Early on a Monday morning, all of Acholi Quarters is buzzing with children in freshly washed uniforms as mothers, fathers, or grandparents help them carry a term’s worth of school supplies to the first day of classes. There are notebooks, pens, crayons, and even some very practical classroom supplies like bundled grass brooms and toilet paper. Six year-old Tracy is ready with all of these, plus a completed packet of homework assignments.

She looks a little dazed as her mother pulls on her socks and shoes. The sun is barely up, after all, and it’s the first day back to school after a long break. Her older sister Margaret, four years ahead of her in P5 (primary school level 5), is a seasoned morning veteran. She is in and out of the room preparing the breakfast while she works on shirt buttons and shoe buckles. Both girls finish up a cup of tea and some bread before heading out the door to walk down the hill to their school.

Our partners here in Uganda are eager to show off their freshly washed and uniformed children on the first day of school, and throughout the day they drop by the office with children and a pile of school supplies to make sure their child is photographed too. Education of their children and grandchildren is one of the highest priorities and biggest dreams for their future.

School fees, though, are too often an obstacle in this community. As the sea of uniforms dies down and the students settle in to their first day of classes, the neighborhood is still surprisingly full of children playing games and sitting on front stoops, children whose families cannot afford to send them to school. Steady jobs with fair wages are a profoundly important way to bring about change in Uganda, allowing parents like our partners in Acholi quarters the opportunity to educate their children and provide them with everything they need to succeed.

Meet our jewelry designer, Emily Grace Goodrich

Making Jewelry

Designing beautifully elegant jewelry isn’t simple. Designing beautifully elegant jewelry out of recycled material adds even more complication to the process. 

Emily, our jewelry designer, designs beautifully elegant jewelry out of recycled material and then teaches a group of 28 Ugandan women how to make all of our designs ready for our American retail market. 

Emily Goodrich, spends a majority of her year living in San Diego fulfilling various roles at the Ember Arts office. However, her greatest contribution to our company is her tremendous ability to design paper bead jewelry. 

For the next four months, Emily, will be living in Uganda teaching all of our Ugandan partners how to make our 2013 collection, a collection we believe to be our best yet. 

To learn more about Emily and to understand how she continually pushes the limits of what is possible with paper jewelry, we asked her a few questions. Her answers, about the work she does, are fascinating and reveal a side of Ember Arts most people never get to see. Here is what she shared. Enjoy.

As a jewelry designer what exactly do you do for Ember Arts?

My job entails forecasting jewelry and color trends in the U.S., and using what I know about our own market and the available materials in Uganda to find a middle ground. I do a bit of resource research as well, I just finished a day of scouring the markets to see what sort of new materials we might be able to incorporate into our jewelry. I also spend time in Uganda teaching things like color theory. For an idea of what that looks like, check out the sway earring, which is a piece I’m very proud of the bead makers for mastering, as light tints and a dark shades of a central color were once new concepts for them. We are continually working to build a color vocabulary that makes sense across cultures.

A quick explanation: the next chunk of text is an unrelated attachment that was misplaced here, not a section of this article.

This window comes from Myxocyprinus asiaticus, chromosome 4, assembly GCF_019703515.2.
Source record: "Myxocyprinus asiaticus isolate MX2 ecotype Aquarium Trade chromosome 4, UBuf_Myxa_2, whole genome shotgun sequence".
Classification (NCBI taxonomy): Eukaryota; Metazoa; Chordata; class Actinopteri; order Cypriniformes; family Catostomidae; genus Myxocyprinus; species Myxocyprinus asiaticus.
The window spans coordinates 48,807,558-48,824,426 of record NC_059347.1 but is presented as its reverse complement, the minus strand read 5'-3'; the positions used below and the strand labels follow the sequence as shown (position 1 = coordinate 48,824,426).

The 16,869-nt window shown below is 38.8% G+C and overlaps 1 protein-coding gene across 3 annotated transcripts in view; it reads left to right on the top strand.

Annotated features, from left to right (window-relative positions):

What will you be focusing your attention on while you are in Uganda?

We’ve already had a touch-up training session to remember the new designs for Fall/Holiday 2012, and to learn about making a great multicolor piece. In the next weeks, I’m going to be working with a smaller group of women to experiment with new bead shapes and new materials, and potentially some entirely new products. Then, I’ll be narrowing down a group of designs to start the training for 2013. I’ll also be looking for new kinds of materials that we can incorporate into the jewelry. In the past we’ve used ‘cavera,’ which is the local word for plastic bags. There are lots of interesting materials in the market, but they’re often available only once. Part of the work is to determine which items will be available consistently.

How many times have you been to Uganda?

This is my fourth trip to Uganda.

What is it like to work with a group of 28 Ugandan women, some of which you can not communicate with because of the language barrier? 

It’s a little challenging at times, sometimes I have to work with a translator, and I’ve definitely had to get used to being laughed at. These women love to joke, and it doesn’t always translate! But they are also starting to feel more and more like old friends. I’ve learned about 30 words in the Acholi language, and they get a huge kick out of it. They are also quick learners, mostly they teach themselves by looking at the samples, which makes things a lot easier for me. And I’ve learned a lot from them as well, like how to get a fair price for fabric at the market. You should see the glaring look of disgust that our smiling Gladies can pull off, which usually drops the price by at least 10,000 shillings!